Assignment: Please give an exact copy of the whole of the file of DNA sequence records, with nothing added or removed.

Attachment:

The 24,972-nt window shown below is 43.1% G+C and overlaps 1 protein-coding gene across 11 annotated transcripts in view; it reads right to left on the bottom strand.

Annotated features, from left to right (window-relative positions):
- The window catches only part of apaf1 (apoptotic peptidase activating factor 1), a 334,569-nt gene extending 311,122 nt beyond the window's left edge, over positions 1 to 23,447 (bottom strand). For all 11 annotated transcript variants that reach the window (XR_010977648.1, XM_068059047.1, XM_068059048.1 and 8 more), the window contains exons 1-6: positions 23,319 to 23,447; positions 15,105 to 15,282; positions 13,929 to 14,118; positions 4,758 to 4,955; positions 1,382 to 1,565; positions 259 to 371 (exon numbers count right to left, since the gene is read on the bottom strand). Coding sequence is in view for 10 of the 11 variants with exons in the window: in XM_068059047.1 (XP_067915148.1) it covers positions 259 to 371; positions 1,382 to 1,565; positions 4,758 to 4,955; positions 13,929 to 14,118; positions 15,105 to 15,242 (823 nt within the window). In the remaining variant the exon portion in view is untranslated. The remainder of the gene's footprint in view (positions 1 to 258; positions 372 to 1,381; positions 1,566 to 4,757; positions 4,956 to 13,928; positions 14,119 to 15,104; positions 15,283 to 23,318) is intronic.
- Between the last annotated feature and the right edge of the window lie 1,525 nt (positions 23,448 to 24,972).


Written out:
The 24,972-nt window shown below is 43.1% G+C and overlaps 1 protein-coding gene across 11 annotated transcripts in view; it reads right to left on the bottom strand.

Annotated features, from left to right (window-relative positions):
- The window catches only part of apaf1 (apoptotic peptidase activating factor 1), a 334,569-nt gene extending 311,122 nt beyond the window's left edge, over positions 1 to 23,447 (bottom strand). For all 11 annotated transcript variants that reach the window (XR_010977648.1, XM_068059047.1, XM_068059048.1 and 8 more), the window contains exons 1-6: positions 23,319 to 23,447; positions 15,105 to 15,282; positions 13,929 to 14,118; positions 4,758 to 4,955; positions 1,382 to 1,565; positions 259 to 371 (exon numbers count right to left, since the gene is read on the bottom strand). Coding sequence is in view for 10 of the 11 variants with exons in the window: in XM_068059047.1 (XP_067915148.1) it covers positions 259 to 371; positions 1,382 to 1,565; positions 4,758 to 4,955; positions 13,929 to 14,118; positions 15,105 to 15,242 (823 nt within the window). In the remaining variant the exon portion in view is untranslated. The remainder of the gene's footprint in view (positions 1 to 258; positions 372 to 1,381; positions 1,566 to 4,757; positions 4,956 to 13,928; positions 14,119 to 15,104; positions 15,283 to 23,318) is intronic.
- Between the last annotated feature and the right edge of the window lie 1,525 nt (positions 23,448 to 24,972).